Fill the Void (2012): Rama Burstein’s Tale of Hassidic Family–Israel’s Entry for Foreign Language Film Oscar

Israel’s entry for the Best Foreign Language Oscar.

The young Israeli director Rama Burshtein makes an impressive and original feature debut with Fill the Void, a family tale set within the ultra-Orthodox Hassidic community in Tel Aviv.

Though grounded in a particular milieu, there is no need to know the manners and mores of this closed, clan-like family, in which a prearranged union is not only the norm but also a duty that many women actually yearn to fulfill.

Not so the film’s protagonist, Shira, who at 18 is the youngest daughter of the family. When the tale begins, the excited Shira is about to be married off to a promising young man of the same age and background, based on romantic love.

Unfortunately, her older sister, Esther, who is 28, dies while giving birth to her first child. The pain and grief that overwhelm the family postpone Shira‘s promised matrimony.

The lives of Shira and all those around her change dramatically, when an offer is made to match Yochay, the late Esther‘s husband, –to a widow from Belgium. Yochay feels it‘s too early, though he realizes that he must get married again for the samke of his child, if not for his own happiness.

When the girls’ mother finds out that Yochay may leave the country with her only grandchild, she proposes a match between Shira and the widower. As a result, Shira has to make a difficult, unbearable choice between her heart’s wish and her family duty.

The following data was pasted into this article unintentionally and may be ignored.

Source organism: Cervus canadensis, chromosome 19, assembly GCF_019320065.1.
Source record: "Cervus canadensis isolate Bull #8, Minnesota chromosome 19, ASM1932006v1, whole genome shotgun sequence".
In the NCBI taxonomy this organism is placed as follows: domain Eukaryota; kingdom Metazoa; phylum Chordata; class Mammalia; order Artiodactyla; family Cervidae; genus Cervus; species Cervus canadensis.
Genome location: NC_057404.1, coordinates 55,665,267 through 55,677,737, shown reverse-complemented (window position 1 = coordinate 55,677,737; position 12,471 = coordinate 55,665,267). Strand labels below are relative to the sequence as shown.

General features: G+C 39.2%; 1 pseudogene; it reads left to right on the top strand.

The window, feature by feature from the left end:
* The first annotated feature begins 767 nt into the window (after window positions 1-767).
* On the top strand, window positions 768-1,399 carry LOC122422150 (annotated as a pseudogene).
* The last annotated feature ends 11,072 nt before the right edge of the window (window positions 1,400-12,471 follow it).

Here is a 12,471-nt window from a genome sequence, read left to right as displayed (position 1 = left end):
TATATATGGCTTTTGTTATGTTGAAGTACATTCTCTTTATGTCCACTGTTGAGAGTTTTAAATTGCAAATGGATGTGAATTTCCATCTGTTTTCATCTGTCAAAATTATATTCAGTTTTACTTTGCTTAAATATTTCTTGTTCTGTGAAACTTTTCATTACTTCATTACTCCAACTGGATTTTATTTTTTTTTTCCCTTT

The ensuing tale, which is genuinely touching, describes, step-by-step, Shira’s maturation and new consciousness as a young women, with her own needs and desires, and as a family member under different pressures from various members of the larger community.

When she tells the rabbi, “It’s not a matter of feelings,” he counters: “It’s only a matter of feelings,” “A deed must be done,” replies Shira, “and I want to do it to everyone’s satisfaction.”

Shira is beautifully played by Hadas Yaron, who deservedly won the Best Actress kudo at the Venice Film Festival. With minimal budget and maximum expressiveness, Hadas conveys through short, furtive glances, pursed lips, doubts and hesitations the inner psyche and soul of a loyal daughter and woman.

Sony Classic Release

Running time: 90 min